20. Enslaved, E (Nuclear Blast)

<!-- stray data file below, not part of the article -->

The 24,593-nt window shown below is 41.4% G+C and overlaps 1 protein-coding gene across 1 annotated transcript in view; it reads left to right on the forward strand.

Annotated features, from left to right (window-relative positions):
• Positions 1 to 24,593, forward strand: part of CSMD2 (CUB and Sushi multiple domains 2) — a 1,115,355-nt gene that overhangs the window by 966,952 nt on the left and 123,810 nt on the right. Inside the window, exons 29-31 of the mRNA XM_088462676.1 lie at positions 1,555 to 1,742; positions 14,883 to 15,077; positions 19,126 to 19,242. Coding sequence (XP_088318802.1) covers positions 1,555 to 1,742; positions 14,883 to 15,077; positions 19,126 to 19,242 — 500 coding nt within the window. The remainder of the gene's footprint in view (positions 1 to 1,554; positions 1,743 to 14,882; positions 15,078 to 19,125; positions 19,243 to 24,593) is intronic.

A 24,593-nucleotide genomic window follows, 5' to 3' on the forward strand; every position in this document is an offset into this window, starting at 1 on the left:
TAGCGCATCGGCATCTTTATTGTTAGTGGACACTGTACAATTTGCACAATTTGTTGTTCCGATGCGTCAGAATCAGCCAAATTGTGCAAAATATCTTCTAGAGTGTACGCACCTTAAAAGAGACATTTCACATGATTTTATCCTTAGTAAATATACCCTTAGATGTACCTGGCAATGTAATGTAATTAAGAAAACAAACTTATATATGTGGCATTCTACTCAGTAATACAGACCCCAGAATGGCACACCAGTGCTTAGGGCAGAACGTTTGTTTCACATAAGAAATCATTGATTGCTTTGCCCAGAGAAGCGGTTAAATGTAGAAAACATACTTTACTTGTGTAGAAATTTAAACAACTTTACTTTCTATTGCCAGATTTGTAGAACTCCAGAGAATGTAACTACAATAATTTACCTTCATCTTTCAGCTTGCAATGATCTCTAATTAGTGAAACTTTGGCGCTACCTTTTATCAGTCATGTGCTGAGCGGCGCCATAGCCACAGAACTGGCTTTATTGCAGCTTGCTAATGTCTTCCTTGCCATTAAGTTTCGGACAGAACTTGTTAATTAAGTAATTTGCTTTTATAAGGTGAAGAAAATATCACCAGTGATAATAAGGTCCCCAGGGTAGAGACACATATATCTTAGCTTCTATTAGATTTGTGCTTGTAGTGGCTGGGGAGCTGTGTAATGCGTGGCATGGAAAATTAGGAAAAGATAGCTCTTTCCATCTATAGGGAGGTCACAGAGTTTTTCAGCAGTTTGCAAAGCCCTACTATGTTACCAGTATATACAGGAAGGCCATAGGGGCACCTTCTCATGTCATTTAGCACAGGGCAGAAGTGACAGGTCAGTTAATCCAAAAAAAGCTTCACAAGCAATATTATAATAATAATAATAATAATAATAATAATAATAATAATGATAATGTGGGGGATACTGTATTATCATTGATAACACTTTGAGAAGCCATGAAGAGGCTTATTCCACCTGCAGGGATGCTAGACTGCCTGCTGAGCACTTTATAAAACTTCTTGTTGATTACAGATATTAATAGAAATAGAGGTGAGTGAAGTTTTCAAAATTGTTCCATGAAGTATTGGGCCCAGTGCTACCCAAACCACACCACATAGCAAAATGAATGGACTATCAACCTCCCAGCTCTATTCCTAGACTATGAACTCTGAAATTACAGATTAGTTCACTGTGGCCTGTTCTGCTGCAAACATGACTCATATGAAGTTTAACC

The three metal artists that had the biggest influence on me personally over the last 20 years are Opeth, Meshuggah, and Enslaved. All three have one key characteristic in common (okay, two): a constant hunger for musical growth and progression, as well as an artistic vision that is completely uncompromising. I’ve often compared Enslaved’s career trajectory to that of Canadian innovators Voivod, in that they evolved from the primitivism of Norwegian black metal in the early-1990s to something far more streamlined and melodic, and very difficult to categorize. Their 14th album continues to perpetually look forward, but is a marked improvement over their last two albums, 2012’s RIITIIR and 2015’s In Times. It’s a much more even balance between the black metal/Pink Floyd/Voivod hybrid Enslaved has perfected over the years, and Håkon Vinje is a solid inclusion on singing and keyboards. For all the strong original tracks (“Storm Son” and “The River’s Mouth” are phenomenal) the best moment on the record is actually the band’s inspired cover of Royksopp’s classic single “What Else is There”. It’s reassuring to know that a veteran band like Enslaved is still capable of clever new ideas.